I am literally only few weeks away from being done with my YAV year in Miami. And, I thought if I didn’t write at least one blog post about my experience using the public transportation, I would be leaving out a big, I mean huge, part of my year.
Can I just start by saying that I LOVE THE PUBLIC TRANSPORTATION? It might be surprising to some folks who have heard me complain about the long hours it takes for me to get anywhere or occasional tardiness or even absence of buses gravely impacting my schedule, like missing an important meeting for my placement. In which regards, yes, it is not fun when I have to come to terms with the fact that I won’t be able to go to some events in time or even miss them because there is simply no way that I will get to multiple places all over Miami on time when using public transit. And, it does limit and restrict my mobility some, especially on weekends. But, I have never felt more independent and free in my life as I have done riding the public transportation.
As a person who was deathly afraid of driving and who got her driver license late in life, riding public transportation granted me an alternative opportunity to not drive but go to places at the same time. Miami-Dade Transit system is like the city’s veins, branching out to all of its corners, providing means of transportation to many people for whom this is the only way that they can go to work, to school, to place of worship or anywhere else one goes daily. This means that many things in your life revolves around where the bus goes and where it stops. Even though it may sound restricting, it really is one of the most incredible ways to know the city. It might limit the choices of places you WOULD have gone normally, but it pushes you to go to places that you haven’t thought of going before. And, this process of understanding and getting to know the city by agents other than your own limited knowledge widens your perspective of the city in ways that is just special and intimate. It’s like the city is challenging you to walk the streets that not many people walk, and see the things that it has hidden for only some.
Especially in Miami, learning the city’s diverse population and its cultures is easier in public transportation. The tiny bus captures a miniature representation of the town it circulates. If I ride the bus in little Haiti, there are many Haitians carrying conversations in Creole. If I ride the bus in Little Havana, I would meet many Cubans, speaking Spanish to me even though I panic in facing this beautiful language spoken with accents unfamiliar to me. If I ride the bus near the South Beach, I would see more tourists and visitors of the city. It really is hard to ride the bus in some parts like Doral or Coral Gables because the bus doesn’t run as often and the green bus stop signs are hidden behind beautiful trees because not many people use public transit in these parts of the town. Which means I often miss the bus stop and have to walk a long path, under a hot Miami sun. Even though I grumble through my walking through the neighborhoods, it is another chance for me to get to know that part of the city, outside of a tiny vehicle that sometimes narrows my vision to the road and road only.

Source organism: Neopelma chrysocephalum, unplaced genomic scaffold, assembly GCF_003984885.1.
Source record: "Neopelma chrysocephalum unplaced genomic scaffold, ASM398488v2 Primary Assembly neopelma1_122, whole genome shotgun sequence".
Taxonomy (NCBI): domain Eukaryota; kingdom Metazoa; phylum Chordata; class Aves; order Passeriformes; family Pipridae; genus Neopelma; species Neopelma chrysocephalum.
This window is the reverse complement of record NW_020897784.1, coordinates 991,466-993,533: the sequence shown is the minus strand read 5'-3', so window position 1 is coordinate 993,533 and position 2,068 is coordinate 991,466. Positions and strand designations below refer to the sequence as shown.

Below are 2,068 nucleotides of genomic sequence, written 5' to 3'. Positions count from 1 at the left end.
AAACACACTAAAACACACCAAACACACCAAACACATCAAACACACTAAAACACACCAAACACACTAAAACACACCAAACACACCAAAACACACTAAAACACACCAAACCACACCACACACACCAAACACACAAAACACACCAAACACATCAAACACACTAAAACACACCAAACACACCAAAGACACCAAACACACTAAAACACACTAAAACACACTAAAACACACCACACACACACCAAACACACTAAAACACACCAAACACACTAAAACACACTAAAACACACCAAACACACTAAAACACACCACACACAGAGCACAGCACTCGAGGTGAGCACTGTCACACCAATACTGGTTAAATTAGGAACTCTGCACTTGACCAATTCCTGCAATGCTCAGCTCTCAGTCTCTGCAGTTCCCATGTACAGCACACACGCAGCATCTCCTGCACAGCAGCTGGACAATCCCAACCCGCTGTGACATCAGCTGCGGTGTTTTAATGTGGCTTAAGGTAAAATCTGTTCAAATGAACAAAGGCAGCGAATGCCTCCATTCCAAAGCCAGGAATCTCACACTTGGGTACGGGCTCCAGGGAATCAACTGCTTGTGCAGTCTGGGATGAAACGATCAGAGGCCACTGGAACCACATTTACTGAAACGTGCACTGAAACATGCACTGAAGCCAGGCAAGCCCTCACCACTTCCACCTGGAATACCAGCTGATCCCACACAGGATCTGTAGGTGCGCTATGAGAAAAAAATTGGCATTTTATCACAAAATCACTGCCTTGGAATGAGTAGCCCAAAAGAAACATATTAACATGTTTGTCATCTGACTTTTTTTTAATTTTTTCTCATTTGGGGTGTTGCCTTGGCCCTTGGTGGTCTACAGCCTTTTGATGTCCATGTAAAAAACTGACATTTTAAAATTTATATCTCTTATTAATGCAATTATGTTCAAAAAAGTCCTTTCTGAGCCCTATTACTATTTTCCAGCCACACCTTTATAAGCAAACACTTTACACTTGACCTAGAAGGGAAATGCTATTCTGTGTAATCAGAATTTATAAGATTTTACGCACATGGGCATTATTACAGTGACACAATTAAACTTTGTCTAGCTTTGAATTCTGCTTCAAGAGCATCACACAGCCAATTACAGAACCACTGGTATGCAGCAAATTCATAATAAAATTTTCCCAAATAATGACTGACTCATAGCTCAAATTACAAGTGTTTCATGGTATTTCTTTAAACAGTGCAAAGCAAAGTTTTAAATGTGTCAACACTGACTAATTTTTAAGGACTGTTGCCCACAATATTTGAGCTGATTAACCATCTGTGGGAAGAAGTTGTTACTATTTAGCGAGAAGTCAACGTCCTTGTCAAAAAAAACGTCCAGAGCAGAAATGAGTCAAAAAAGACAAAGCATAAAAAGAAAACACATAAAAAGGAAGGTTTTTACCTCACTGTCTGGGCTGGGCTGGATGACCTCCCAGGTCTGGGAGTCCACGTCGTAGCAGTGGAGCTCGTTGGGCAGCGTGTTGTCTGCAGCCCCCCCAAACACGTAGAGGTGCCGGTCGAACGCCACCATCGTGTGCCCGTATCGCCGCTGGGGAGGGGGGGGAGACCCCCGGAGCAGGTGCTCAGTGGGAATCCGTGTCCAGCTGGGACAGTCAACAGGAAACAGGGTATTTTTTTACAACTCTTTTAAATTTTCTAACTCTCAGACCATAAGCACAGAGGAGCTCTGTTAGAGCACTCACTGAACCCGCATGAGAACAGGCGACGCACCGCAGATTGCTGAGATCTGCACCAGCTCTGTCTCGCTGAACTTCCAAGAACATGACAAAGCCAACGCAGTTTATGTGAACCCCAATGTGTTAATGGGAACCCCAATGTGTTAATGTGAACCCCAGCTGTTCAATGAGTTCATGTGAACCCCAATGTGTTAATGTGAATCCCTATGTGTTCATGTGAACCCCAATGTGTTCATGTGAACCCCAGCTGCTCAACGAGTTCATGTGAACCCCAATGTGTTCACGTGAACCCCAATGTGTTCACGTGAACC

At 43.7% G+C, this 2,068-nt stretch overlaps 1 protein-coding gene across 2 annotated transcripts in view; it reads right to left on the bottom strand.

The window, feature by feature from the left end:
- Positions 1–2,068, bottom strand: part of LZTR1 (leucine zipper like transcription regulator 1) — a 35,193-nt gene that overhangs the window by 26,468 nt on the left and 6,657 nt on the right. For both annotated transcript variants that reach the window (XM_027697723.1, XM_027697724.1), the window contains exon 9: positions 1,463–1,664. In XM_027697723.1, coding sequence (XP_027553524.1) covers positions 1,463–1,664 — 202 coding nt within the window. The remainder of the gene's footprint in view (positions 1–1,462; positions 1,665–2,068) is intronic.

Can you tell how much I love public transportation? It really has been a blessing. Nevertheless, I also recognize that using the public transportation for many people means absence of certain privileges that great number of people in this country take for granted without knowing. Having a car means you can choose to go anywhere and anytime. It means you have a safer mode of transportation when things come up. It is seen as a must in this fast-paced, busy society. It really is hard for one to keep a job, carry out all the responsibilities that many jobs require and demand, without a car. If not for my supervisor who understands and flexibility of my placement, I would have been fired a long time ago. It really is a challenge to use the public transportation to fit in today’s life styles, if you are not in a big metropolitan city like New York.
I didn’t mean to write this long of a post, but the more I think about it, the more I realize how much the public trans has contributed to my YAV experience. The MDT is connected to all my memories of going to actions and protests in the crack of dawn, in pouring rain, and late nights. It is a part of my daily life when I get so mad to see the bus passing before me but also feel so grateful when passengers see a poor girl with a huge backpack running after the bus and calls the bus driver to stop. I am going to miss Miami, but I don’t think I would have poured out so much of myself into this city without public transportation challenging me to intimately touch, breath in, and walk the parts of the city otherwise not known to me. And, I plan on giving public transportation another try at home, because I want to love and know the city in which I grew up the way I got to know Miami this year. And, that will be another adventure!